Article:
Moriah Supervisor and budget liaison Tom Scozzafava and Essex County Manager Daniel Palmer, who announced that he along with his wife, Deborah, would be retiring from county service Jan. 1.
Photo by Keith Lobdell.
continued Wilmington Supervisor Randy Preston said he agreed with Palmer’s assessments, but that more needed to be done to bring down current costs.
“There is no easy fix whether you lay off 100 people or go up 26-percent in tax levy,” Preston said. “We do have one of the lowest tax rates in Essex County, but there are factors. I do not know of anybody whose salary has gone up as much as their county, town and school taxes, if they were even able to stay level.
“I don’t think there are any easy answers,” Preston continued. “In fact, I think that this is going to get bloody. Do you think I want to cut the Office of the Aging or Public Health nurses or cleaning, but I have opinions on this and they are not going to be popular and as painful as it is going to be, we need to make some serious cuts.”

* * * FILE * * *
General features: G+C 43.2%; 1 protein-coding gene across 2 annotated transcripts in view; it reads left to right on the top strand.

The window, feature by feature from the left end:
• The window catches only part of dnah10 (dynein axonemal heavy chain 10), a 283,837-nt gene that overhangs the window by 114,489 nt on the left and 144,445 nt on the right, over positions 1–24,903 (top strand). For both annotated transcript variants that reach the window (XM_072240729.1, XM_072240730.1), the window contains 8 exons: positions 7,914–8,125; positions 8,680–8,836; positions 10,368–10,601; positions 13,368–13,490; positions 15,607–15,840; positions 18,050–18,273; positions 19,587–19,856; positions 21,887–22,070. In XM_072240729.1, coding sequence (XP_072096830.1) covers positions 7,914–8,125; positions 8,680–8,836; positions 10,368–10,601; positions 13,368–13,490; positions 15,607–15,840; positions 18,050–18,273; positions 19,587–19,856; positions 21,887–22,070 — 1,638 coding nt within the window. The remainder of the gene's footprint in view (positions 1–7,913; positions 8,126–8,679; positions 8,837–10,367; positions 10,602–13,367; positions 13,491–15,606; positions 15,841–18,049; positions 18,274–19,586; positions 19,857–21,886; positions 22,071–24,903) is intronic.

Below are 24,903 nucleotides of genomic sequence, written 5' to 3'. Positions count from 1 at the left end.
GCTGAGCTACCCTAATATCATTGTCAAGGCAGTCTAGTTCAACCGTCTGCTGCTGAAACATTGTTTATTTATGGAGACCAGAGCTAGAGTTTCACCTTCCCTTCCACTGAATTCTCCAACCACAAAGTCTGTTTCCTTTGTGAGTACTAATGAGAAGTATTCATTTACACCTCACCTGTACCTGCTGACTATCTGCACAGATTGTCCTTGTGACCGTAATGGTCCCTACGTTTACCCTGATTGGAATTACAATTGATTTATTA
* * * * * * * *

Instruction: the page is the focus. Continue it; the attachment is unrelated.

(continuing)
“I do not think that there is anyone in this room that wants to see a 26 percent tax levy increase, but you are going to have to either raise taxes or cut services,” Moriah Supervisor and budget liaison Tom Scozzafava said.
Keene Supervisor Bill Ferebee said he wanted people to know that continuing to use fund balance was not the answer.
“If we continue to do that at the county or in our towns, we are going to run out,” he said. “It is going to hurt us all because one day the bank is going to call.”
Scozzafava said that along with the three year plan, he would present a budget for 2012 that fell within the tax cap. Palmer later replied by saying that in order to do that would mean either the use of $8.3 million in fund balance or the elimination of approximately 75 jobs.
“I do not think that you could meet the federal or state mandates for delivery of service if you cut 75 people,” Palmer said.
“These 75 people that would be cut do not come from another planet or somewhere else,” Scozzafava added. “These people are also our constituents.”
Board Chairman and Jay Supervisor Randy Douglas said that the process and meetings would continue.
“There is a lot more thought process that goes into this then we get credit for,” he said.